In large measure, the left’s critique of the White House and Democratic leadership is about leadership and principle, about standing for a set of core beliefs and refusing to trade those beliefs away in the vain hope of appearing reasonable to implacable conservative critics:
Obama and his advisers are in the habit of looking to past presidents for guidance. The days of Lincoln and FDR are long gone, but recent presidents like Reagan, Carter, Clinton and Bush still offer a roadmap of what – and what not – to do.
One admonition from President Clinton seems particularly apt for Obama’s predicament: “When people are insecure, they’d rather have someone strong and wrong, rather than weak and right.”
This is a truism and George W. Bush banked it for six years until New Orleans drowned and the reality of his policies finally collided with his studiously cultivated image of strength and resolve.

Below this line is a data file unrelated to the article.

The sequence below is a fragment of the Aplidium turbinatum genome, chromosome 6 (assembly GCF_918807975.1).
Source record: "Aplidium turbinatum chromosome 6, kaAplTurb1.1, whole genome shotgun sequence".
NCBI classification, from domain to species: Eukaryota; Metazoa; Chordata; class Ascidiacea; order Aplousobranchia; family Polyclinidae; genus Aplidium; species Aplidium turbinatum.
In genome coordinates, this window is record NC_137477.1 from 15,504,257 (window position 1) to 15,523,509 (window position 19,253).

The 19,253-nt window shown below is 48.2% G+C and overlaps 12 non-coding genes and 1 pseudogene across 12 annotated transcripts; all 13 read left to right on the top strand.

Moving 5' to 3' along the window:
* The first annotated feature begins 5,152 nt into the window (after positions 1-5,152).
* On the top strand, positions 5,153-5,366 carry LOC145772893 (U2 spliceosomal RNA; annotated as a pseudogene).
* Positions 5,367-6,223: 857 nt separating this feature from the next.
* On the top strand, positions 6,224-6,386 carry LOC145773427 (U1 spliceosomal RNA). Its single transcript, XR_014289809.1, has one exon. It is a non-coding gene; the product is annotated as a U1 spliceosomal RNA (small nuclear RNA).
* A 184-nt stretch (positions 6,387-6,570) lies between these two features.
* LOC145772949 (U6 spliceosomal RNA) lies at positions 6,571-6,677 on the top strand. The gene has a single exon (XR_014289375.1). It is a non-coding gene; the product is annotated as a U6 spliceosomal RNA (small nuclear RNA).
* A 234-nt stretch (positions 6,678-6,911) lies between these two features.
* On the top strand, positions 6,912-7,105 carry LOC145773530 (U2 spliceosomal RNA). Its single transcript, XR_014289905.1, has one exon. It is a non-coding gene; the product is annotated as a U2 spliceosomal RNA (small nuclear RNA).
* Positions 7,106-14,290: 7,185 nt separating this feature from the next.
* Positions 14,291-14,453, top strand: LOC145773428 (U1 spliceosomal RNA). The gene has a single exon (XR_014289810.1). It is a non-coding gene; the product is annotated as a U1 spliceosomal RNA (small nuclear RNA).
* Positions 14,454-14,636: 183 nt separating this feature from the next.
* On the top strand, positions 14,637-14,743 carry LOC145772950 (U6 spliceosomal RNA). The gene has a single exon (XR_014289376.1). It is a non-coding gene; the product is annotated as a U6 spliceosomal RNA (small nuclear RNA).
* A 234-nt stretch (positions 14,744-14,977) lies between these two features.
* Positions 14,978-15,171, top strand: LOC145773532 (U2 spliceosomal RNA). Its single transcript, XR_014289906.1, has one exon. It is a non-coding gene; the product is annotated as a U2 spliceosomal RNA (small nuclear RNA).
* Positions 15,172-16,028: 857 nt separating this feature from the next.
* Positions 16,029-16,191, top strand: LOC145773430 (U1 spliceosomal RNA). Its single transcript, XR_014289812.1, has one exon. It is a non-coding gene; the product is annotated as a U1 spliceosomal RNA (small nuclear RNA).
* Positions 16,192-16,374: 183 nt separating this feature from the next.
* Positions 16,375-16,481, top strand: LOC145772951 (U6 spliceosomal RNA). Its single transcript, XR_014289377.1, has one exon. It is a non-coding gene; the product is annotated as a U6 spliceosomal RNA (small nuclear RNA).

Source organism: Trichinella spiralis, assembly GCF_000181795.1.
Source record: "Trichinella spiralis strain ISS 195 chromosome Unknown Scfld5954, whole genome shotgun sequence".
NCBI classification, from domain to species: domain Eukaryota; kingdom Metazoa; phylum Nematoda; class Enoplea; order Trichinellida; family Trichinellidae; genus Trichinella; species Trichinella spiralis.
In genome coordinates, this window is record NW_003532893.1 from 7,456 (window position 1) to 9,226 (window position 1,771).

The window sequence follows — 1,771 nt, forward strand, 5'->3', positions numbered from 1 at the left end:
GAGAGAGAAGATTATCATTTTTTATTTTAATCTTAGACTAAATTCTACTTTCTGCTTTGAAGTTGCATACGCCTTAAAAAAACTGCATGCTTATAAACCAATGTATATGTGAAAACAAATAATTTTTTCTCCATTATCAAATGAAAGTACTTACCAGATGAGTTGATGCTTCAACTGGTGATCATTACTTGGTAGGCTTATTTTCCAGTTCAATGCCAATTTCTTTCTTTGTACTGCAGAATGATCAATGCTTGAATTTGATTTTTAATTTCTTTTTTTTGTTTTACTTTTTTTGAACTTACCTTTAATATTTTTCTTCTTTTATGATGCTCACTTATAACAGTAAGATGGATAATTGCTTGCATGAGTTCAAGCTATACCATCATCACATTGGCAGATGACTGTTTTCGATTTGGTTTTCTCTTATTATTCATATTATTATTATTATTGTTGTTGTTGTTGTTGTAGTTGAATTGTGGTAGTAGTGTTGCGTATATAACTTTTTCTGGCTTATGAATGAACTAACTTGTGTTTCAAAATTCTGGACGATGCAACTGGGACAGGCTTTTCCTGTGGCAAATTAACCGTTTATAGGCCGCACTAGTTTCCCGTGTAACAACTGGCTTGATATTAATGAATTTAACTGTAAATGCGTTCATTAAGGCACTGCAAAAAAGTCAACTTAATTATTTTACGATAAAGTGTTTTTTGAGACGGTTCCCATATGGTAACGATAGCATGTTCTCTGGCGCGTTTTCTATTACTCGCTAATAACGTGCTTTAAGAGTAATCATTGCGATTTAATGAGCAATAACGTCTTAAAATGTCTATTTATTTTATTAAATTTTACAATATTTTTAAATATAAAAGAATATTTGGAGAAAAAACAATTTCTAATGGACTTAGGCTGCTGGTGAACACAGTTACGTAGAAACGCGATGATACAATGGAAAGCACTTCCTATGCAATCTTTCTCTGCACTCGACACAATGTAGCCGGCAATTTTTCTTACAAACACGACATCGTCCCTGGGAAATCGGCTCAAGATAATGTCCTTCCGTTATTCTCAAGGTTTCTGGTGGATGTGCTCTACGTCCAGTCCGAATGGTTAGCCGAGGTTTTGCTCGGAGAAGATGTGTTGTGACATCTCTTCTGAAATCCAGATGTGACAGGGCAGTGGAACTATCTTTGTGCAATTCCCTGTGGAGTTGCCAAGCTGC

Amazingly, Obama and Democrats have the opportunity to be strong and right, yet refuse to do so.
Or as I’ve put it: If you stand up for your principles, you may lose an election but keep your principles; if you ditch your principles, you’ll lose both.
Via Think Progress, here’s how John Boehner deals with Democrats’ favorite new word, ‘compromise':
STAHL: But governing means compromising.
BOEHNER: It means working together.
STAHL: It also means compromising.
BOEHNER: It means finding common ground.
STAHL: Okay, is that compromising?
BOEHNER: I made it clear I am not going to compromise on my principles, nor am I going to compromise the will of the American people.
Sadly, Obama could learn a thing or two from Boehner.